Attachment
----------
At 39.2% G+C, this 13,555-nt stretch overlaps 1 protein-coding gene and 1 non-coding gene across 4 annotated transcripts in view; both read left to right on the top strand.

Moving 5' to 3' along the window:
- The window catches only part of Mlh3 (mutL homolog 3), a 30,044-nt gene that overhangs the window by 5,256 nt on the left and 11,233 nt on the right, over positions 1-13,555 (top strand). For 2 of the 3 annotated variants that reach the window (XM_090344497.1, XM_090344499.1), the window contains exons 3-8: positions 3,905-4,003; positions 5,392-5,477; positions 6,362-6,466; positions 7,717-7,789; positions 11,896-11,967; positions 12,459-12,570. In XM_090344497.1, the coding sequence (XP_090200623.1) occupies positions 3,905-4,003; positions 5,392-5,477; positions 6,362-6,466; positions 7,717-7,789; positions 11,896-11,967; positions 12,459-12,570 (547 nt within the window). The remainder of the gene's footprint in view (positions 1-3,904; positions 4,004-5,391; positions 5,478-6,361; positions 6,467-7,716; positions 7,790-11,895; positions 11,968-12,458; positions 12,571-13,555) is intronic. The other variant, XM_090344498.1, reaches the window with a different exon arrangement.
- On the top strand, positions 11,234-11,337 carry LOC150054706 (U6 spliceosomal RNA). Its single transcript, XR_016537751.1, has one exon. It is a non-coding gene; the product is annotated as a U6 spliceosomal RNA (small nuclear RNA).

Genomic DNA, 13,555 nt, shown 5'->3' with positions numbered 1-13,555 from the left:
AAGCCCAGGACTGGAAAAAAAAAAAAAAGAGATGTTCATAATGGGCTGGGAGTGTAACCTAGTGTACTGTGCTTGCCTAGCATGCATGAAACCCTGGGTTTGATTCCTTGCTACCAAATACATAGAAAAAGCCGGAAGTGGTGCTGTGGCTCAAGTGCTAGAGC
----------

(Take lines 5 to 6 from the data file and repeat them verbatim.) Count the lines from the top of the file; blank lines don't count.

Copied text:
Genomic DNA, 13,555 nt, shown 5'->3' with positions numbered 1-13,555 from the left:
AAGCCCAGGACTGGAAAAAAAAAAAAAAGAGATGTTCATAATGGGCTGGGAGTGTAACCTAGTGTACTGTGCTTGCCTAGCATGCATGAAACCCTGGGTTTGATTCCTTGCTACCAAATACATAGAAAAAGCCGGAAGTGGTGCTGTGGCTCAAGTGCTAGAGC